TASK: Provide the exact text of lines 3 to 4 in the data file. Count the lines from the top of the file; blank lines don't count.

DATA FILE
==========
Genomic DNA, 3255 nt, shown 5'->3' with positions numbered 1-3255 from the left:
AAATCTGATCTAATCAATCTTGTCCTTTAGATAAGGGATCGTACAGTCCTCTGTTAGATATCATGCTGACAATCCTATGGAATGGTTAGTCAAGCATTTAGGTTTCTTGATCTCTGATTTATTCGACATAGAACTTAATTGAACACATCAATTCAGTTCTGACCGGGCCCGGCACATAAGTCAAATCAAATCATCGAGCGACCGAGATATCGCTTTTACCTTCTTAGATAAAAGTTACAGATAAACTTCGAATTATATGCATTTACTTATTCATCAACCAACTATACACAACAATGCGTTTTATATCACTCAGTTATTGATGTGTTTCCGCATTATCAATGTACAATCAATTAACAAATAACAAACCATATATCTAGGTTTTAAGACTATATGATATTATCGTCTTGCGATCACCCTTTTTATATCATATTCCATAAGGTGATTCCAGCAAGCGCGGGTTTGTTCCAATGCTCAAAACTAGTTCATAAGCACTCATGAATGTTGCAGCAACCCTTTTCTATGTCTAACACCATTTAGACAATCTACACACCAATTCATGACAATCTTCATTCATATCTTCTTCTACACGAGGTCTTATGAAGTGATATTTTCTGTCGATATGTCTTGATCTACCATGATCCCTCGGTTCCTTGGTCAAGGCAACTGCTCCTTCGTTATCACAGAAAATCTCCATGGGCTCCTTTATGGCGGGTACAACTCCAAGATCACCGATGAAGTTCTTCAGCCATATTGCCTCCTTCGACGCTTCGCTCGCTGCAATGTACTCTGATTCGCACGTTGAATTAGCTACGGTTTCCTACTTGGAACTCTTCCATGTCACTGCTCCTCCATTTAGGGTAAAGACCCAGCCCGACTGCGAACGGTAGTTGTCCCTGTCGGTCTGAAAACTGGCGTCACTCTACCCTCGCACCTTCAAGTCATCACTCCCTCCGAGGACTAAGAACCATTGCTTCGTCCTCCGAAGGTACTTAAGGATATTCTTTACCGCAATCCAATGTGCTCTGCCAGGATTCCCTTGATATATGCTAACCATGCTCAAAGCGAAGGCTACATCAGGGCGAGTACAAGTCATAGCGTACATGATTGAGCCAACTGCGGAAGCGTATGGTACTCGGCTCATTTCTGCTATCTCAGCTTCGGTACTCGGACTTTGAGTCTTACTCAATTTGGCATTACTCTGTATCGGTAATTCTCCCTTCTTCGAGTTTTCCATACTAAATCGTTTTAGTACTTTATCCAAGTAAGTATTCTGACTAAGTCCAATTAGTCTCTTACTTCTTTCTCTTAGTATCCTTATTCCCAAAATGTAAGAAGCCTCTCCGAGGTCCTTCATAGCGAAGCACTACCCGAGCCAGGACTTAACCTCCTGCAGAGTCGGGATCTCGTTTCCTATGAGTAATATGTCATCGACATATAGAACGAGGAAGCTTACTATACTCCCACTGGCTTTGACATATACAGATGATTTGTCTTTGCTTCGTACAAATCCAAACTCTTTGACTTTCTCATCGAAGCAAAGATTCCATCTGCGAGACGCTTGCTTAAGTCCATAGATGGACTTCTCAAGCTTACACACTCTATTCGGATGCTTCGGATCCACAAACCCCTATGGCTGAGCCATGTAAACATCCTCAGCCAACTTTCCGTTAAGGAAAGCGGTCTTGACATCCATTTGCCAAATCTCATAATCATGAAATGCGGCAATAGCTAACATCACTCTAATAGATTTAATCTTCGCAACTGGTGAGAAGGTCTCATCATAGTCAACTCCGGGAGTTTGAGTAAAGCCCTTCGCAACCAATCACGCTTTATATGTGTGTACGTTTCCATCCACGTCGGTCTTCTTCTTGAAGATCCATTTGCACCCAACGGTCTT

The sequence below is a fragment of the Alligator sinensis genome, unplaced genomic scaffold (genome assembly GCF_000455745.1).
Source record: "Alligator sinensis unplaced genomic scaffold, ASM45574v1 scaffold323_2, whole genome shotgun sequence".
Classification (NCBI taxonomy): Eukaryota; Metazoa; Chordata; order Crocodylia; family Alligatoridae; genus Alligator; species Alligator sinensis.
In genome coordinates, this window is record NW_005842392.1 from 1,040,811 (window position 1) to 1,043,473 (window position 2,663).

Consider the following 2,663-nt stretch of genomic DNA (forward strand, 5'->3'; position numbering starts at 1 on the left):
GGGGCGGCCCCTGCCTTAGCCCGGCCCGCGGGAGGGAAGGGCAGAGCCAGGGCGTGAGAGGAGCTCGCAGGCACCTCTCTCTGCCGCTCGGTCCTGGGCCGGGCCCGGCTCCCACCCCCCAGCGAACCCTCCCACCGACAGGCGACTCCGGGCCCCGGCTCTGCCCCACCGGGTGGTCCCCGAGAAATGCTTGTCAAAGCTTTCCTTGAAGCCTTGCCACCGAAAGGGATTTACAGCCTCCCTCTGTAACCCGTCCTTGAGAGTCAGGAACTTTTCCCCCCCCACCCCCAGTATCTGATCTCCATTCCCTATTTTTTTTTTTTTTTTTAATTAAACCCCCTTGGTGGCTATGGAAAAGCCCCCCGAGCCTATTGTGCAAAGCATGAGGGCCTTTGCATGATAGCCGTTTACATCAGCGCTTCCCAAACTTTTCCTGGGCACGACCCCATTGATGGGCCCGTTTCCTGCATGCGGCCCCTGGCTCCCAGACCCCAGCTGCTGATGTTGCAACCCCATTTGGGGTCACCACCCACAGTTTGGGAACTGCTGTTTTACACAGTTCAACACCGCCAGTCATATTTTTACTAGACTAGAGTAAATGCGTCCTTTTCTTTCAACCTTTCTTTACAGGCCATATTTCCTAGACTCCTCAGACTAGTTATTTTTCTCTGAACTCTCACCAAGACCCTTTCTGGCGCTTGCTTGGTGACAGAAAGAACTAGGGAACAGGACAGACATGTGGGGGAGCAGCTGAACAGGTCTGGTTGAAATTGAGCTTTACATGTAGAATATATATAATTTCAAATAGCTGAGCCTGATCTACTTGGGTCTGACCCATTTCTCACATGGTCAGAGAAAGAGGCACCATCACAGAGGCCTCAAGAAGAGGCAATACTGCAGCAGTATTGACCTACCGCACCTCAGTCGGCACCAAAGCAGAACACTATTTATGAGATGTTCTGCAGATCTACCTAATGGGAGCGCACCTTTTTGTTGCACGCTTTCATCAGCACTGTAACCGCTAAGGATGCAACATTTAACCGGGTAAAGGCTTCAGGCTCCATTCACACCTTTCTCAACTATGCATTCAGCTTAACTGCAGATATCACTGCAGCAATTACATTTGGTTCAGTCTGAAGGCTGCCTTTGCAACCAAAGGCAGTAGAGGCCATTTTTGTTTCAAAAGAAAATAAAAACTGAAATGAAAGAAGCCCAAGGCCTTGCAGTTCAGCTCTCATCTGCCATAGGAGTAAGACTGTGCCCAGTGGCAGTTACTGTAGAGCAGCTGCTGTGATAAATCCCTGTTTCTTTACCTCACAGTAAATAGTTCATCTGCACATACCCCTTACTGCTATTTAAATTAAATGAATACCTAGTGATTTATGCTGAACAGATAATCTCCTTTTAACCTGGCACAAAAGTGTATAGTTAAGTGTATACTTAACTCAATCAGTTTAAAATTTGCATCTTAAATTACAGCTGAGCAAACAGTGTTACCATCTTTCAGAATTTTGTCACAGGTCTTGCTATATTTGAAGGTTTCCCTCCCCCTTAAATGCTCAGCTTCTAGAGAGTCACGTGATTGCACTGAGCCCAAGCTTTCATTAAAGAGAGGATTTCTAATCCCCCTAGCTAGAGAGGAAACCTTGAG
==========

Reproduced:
The sequence below is a fragment of the Alligator sinensis genome, unplaced genomic scaffold (genome assembly GCF_000455745.1).
Source record: "Alligator sinensis unplaced genomic scaffold, ASM45574v1 scaffold323_2, whole genome shotgun sequence".